You may also like

problem icon

Calendar Capers

Choose any three by three square of dates on a calendar page. Circle any number on the top row, put a line through the other numbers that are in the same row and column as your circled number. Repeat this for a number of your choice from the second row. You should now have just one number left on the bottom row, circle it. Find the total for the three numbers circled. Compare this total with the number in the centre of the square. What do you find? Can you explain why this happens?

problem icon

Adding All Nine

Make a set of numbers that use all the digits from 1 to 9, once and once only. Add them up. The result is divisible by 9. Add each of the digits in the new number. What is their sum? Now try some other possibilities for yourself!

problem icon

Rotating Triangle

What happens to the perimeter of triangle ABC as the two smaller circles change size and roll around inside the bigger circle?

Take Three from Five

Stage: 3 and 4 Challenge Level: Challenge Level:2 Challenge Level:2
We had lots of good solutions to this problem, thanks to everyone who sent us theirs!
Felix from the German Swiss International School in Hong Kong sent us this solution:

It is easier to look at even numbers first.

Even numbers are a multiple of $2$. If a number is not a multiple of $2$, then it is one more than a multiple of $2$, or what we call an odd number.

From common sense, we know that adding two even numbers in the form 2n is an even number. Proof:
$(2a) + (2b) = 2(a + b)$, which is a multiple of $2$

Also, if we add two odd numbers in the form $2n + 1$, we get another even number.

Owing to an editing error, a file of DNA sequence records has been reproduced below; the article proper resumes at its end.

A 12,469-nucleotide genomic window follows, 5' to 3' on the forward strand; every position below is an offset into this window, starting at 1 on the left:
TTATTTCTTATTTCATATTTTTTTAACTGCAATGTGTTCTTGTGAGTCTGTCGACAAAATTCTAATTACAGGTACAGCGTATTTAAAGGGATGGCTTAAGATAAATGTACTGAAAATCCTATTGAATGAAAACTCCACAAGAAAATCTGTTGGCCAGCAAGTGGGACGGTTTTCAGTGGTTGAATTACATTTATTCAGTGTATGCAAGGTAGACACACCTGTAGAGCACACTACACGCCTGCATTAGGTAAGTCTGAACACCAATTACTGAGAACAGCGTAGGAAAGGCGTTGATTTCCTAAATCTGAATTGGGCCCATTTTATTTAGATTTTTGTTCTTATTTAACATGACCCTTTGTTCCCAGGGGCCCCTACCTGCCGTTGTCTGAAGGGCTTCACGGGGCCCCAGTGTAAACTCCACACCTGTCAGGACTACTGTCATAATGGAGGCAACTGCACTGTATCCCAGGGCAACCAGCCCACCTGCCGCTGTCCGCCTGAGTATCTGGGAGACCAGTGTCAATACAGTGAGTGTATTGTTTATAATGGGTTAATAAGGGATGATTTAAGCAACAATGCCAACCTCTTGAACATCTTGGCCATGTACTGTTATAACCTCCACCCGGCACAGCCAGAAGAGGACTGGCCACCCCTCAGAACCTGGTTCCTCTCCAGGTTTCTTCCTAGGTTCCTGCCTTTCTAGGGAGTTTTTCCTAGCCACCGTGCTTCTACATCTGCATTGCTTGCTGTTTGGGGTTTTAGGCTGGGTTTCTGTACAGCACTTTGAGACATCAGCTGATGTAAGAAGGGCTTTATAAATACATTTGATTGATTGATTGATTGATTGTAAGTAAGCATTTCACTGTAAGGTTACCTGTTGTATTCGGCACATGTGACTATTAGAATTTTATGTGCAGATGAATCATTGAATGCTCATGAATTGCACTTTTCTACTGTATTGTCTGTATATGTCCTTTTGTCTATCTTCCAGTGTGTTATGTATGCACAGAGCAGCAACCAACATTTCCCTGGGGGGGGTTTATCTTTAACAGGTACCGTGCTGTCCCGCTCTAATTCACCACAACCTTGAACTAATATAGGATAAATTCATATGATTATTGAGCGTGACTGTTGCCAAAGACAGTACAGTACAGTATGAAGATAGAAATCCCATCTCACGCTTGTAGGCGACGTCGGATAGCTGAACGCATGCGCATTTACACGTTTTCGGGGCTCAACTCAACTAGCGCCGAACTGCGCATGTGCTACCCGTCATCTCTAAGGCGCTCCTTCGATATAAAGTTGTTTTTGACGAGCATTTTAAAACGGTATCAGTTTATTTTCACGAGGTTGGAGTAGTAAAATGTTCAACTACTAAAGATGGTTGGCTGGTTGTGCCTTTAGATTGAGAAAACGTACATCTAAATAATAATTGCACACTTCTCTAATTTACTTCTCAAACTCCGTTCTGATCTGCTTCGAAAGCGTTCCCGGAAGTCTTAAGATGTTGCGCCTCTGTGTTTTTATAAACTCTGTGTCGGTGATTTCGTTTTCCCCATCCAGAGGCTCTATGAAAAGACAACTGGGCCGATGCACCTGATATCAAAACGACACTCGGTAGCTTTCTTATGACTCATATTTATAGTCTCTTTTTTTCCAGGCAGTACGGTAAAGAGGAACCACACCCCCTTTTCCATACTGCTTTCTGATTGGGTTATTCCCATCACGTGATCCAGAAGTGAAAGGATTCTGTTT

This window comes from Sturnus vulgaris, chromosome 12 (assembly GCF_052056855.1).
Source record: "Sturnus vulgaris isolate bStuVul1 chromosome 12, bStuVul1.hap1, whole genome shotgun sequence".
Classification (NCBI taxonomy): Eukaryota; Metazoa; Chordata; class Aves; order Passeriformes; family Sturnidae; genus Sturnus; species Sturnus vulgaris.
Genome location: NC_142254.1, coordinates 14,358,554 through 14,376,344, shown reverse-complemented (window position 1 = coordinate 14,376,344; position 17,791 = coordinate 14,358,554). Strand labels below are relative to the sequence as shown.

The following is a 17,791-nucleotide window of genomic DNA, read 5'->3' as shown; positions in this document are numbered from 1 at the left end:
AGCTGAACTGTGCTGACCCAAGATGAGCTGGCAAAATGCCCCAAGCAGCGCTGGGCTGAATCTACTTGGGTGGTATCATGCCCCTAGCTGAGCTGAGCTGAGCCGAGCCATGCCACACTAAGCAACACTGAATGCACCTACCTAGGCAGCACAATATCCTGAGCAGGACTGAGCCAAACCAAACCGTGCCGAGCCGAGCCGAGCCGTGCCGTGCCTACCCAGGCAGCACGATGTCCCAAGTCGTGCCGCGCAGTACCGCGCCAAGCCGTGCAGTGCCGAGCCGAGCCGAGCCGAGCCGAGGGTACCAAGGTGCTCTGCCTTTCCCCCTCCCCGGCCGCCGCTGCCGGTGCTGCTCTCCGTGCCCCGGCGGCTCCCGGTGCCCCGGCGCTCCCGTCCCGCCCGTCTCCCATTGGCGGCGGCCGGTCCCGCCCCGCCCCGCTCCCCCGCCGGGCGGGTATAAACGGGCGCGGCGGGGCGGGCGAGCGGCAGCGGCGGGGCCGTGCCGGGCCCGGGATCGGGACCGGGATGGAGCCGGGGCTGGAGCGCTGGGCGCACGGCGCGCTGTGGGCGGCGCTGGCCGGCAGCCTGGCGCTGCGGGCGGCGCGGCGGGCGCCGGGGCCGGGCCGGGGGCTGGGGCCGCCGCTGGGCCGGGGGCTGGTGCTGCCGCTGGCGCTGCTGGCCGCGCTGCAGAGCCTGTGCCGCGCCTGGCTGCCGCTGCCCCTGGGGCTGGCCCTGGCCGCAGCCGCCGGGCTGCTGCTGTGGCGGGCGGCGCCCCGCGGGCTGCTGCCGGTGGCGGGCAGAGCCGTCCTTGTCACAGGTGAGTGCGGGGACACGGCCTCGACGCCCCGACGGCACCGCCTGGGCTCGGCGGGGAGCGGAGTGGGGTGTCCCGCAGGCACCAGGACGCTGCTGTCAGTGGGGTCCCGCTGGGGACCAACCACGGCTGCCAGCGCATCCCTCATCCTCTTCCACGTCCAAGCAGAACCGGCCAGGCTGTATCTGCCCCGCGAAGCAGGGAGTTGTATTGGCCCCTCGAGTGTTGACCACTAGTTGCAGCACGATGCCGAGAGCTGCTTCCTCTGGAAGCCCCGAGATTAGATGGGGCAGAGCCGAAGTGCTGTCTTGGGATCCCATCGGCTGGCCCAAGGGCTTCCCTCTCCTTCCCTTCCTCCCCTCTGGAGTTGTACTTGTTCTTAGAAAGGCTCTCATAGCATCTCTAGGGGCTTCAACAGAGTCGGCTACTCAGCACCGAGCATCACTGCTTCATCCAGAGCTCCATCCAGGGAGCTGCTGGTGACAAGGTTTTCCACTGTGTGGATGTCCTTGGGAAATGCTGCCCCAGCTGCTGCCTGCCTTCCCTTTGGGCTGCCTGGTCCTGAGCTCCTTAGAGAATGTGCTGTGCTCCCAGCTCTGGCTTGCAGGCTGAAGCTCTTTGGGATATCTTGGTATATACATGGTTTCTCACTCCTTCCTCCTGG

$(2a + 1) + (2b + 1) = 2(a + b + 1)$

We can always get an even number from the sum of $2$ selected numbers chosen from 3 random numbers because $2$ of the numbers must be both multiples of $2$, $2n$, or odd numbers, $2n + 1$. We can choose two numbers with the same form: $2n$ or $2n + 1$.

Now, using a similar method above, we can prove that we can always get a multiple of $3$ from the sum of $3$ selected numbers chosen from $5$ random numbers.

Since we are talking about multiples of $3$, we will say that all the whole numbers are either a multiple of three (in the form $3n$), one more than a multiple of $3$ (in the form $3n + 1$), or two more than a multiple of $3$ (in the form $3n + 2$).

We can get a multiple of $3$ if we add three multiples of three.
$3a + 3b + 3c = 3(a + b + c)$

We can get a multiple of $3$ if we add $3$ numbers in the form $3n + 1$.
$(3a + 1) + (3b + 1) + (3c + 1) = 3a + 3b + 3c + 3 = 3(a + b + c + 1)$

We can get a multiple of $3$ if we add $3$ numbers in the form $3n + 2$. Proof:

$(3a + 2) + (3b + 2) + (3c + 2) = 3a + 3b + 3c + 6 = 3(a + b + c + 2)$

The above is only if there are $3$ numbers of the same form. What if we don't get $3$ of the same form? Then we must have $2$ of one form, $2$ of another form, $1$ of the last form.

$2$ of one form and $1$ of another form does NOT work because the constants ($0$ for $3n$, $1$ and $2$) at the end will never add to $3$. For example:

$3a + 3b + (3c + 1) = 3(a + b + c) + 1$ - this is 1 more than a multiple of $3$ as $0 + 0 + 1 = 1$.

How can we add these different constants so that it is $3$ or a multiple of $3$? Take one from each form!
$3a + (3b + 1) + (3c + 2) = 3a + 3b + 3c + 3 = 3(a + b + c + 1)$

ANSWER: It is possible to get a multiple of $3$ adding $3$ numbers from $5$ random numbers provided that you select $3$ numbers of the same form ($3n$, $3n+ 1$, or $3n + 2$) or if you select $3$ numbers with different forms ($3n$, $3n + 1$ and $3n + 2$).

We also received a very colourful solution from Marie and Caitlin from St Leonard's Catholic School, which you can see here.
Well done!